Archive | July, 2014

A little “Recess” break

16 Jul

What do you get when you ask a group of graphic novelists to collaborate?

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Jennifer Holm & Matthew Holm, Jarrett J. Krosoczka, Dav Pilkey, Dan Santat, Raina Telgemeier, Dave Roman, Ursula Vernon, Eric Wight and Gene Yang all contribute short pieces on the theme of every kid’s favorite subject: recess. They all come at it from a different able, but they are all really fun to read.

Some stories involve favorite characters like Babymouse and the Lunch Lady. Others are complete originals, but they are all wonderful. These are perfect for the end of July: light, graphic and brief, in case, like me, you feel the need for a nap along the way.

Short book. Short review. Now, enjoy the trailer.

The wallet

15 Jul

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I’ve been getting up early these days. It is hot and I like to throw open the doors and open all the windows to air out the house before it heats up outside. The last few days, with the weather in the 90’s, I’ve been getting up at 4. It is an obsession, really. If the girls get up with me at 4, we just go out for a potty break on the yard. Sometime between 6 & 7, I take them for a walk.

Saturday, started off as all days do. On our walk,  I encountered a wallet. I don’t wear my glasses when I walk the dogs, so I could see the big picture. There was a driver’s license and I guessed that the wallet owner’s first name was Laura. I could make out that she lived on Belmont Street, but I couldn’t read the numbers. It looked to me as though there was a substantial amount of Canadian money in the wallet. I took the wallet home to look at it more carefully with my glasses on, in hopes of finding a phone number.

Once home and wearing my glasses, I could see that the money was Australian. In fact, there was $110.00 in Australian currency. There was a bank card and credit cards but no phone number. Using the address on the driver’s license, I searched online for Laura’s phone number. No luck. Anything that might have had her number wanted me to pay for it. I am not that good a Samaritan. So, I decided I would just walk over later that morning.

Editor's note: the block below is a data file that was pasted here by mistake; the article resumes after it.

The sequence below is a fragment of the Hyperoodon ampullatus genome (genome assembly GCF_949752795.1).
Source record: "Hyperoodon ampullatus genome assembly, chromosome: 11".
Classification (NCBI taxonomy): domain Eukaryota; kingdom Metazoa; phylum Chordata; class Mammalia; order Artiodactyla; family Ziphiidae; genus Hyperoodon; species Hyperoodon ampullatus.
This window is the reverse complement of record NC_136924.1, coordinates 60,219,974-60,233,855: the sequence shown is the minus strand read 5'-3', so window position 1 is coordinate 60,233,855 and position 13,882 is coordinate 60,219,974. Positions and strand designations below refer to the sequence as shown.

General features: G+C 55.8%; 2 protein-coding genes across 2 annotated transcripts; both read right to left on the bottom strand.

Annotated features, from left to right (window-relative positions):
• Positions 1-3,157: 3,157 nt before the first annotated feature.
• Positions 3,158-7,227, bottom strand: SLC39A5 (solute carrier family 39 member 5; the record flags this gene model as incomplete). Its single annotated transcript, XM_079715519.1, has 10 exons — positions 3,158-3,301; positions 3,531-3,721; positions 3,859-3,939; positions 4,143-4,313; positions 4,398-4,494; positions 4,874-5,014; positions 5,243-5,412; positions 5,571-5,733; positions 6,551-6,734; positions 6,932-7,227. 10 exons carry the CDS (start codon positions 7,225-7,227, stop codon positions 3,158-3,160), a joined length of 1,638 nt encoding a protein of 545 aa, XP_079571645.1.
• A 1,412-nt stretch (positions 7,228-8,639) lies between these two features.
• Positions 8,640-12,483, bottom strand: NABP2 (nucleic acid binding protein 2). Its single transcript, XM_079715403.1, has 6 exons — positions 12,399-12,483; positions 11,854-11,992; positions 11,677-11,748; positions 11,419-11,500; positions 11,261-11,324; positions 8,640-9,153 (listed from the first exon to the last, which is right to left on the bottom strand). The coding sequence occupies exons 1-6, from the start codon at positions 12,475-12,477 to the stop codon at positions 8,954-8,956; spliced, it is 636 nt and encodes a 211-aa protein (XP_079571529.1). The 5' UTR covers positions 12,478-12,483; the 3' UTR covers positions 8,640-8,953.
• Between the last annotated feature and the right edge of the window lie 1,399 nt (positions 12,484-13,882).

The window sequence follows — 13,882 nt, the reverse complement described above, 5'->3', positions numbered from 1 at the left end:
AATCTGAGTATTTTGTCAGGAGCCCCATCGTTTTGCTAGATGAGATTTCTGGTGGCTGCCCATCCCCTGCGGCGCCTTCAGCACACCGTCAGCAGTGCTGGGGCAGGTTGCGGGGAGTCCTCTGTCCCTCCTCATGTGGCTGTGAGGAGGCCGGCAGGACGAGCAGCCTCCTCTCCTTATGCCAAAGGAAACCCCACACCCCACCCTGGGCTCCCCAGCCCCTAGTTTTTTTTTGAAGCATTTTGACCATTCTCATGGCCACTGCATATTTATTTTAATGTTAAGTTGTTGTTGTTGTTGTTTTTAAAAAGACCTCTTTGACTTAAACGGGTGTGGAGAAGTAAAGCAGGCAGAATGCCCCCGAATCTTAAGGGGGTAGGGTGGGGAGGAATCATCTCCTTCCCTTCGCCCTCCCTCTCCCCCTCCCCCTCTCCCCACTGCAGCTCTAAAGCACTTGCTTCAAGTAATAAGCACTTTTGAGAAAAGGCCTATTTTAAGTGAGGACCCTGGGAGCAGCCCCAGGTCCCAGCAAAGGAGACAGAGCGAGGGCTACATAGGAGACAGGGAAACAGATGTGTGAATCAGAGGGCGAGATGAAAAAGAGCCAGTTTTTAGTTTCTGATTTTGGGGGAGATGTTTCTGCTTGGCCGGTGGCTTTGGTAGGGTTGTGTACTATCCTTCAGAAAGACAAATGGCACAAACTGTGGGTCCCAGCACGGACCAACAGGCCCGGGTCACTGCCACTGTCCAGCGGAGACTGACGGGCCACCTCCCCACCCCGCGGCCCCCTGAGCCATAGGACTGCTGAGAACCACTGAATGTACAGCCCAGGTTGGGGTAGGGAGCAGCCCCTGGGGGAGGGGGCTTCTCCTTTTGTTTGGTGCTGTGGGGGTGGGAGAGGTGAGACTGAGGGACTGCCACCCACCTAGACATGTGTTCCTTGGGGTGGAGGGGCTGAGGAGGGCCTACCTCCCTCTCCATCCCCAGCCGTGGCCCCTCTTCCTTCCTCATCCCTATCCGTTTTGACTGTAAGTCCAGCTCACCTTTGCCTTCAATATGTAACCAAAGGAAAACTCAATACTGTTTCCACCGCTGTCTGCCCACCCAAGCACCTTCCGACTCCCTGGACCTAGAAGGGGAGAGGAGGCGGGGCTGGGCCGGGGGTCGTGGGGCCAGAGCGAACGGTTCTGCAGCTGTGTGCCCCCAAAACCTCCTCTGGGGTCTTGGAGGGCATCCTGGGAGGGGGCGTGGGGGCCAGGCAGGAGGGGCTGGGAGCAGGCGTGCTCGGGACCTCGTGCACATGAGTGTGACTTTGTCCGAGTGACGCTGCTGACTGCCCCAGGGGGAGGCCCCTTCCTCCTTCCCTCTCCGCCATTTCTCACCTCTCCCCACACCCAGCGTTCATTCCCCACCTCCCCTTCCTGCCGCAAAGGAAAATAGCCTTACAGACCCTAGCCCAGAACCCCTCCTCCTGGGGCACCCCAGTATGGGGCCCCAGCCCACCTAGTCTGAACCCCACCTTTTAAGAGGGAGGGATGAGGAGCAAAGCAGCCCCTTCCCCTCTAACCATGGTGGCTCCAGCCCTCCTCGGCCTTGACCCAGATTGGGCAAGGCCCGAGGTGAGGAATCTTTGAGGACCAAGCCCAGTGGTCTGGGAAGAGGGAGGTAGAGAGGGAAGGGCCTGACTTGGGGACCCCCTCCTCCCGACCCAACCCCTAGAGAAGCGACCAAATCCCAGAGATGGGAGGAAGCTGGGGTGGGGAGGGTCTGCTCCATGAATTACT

Naturally, once I got to her address, which was a mere 10 minute walk away, there was no buzzer on her apartment.  I looked all around the building, but the only way in was a nondescript door with no way to call up, no indication of who lived there or how many apartments there were.  I couldn’t even figure out where the letter carrier might leave mail for the occupants. She lived above a cafe, so I went in to ask if they knew her. The counter server said yes she did and she would probably be down shortly. So, with a slight hesitation, I accepted her offer to hold the wallet and give it to Laura as soon as she appeared. And I walked away.

I wish I’d left a number or a note. I’d like to know for sure Laura got her wallet back, but I have to accept on faith that the counter server was telling me the truth.

 

 

Not for the faint of heart

14 Jul

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It took me a while, but I finished Grasshopper Jungle by Andrew Smith. I had a little trouble getting into it. In fact, I started it twice before I really committed to finishing it. This happens sometimes. The older I get, the more willing I am to abandon a book that really isn’t working for me. But I didn’t in this case and I’m glad I didn’t.

Grasshopper Jungle begins slowly, with the development and description of the town and characters. It is poetic and foul-mouthed and over the top at times. Sometimes when I was reading the book, I wanted to get away. When I was away, it called to me to come finish it. Andrew Smith is a beautiful writer, but he certainly doesn’t shy away from obscenities or the descriptions of the sexual thoughts of teenage boys. But it is the quality of the story-telling that got me. He spirals things around and suddenly you are int he midst of a tornado. Not a real tornado, but a cataclysm that is more destructive, though less likely to happen.

The story is funny and dark at the same time. It is about adolescence, GMOs, and reflections on ancestry.

Goodreads Summary: Sixteen-year-old Austin Szerba interweaves the story of his Polish legacy with the story of how he and his best friend , Robby, brought about the end of humanity and the rise of an army of unstoppable, six-foot tall praying mantises in small-town Iowa.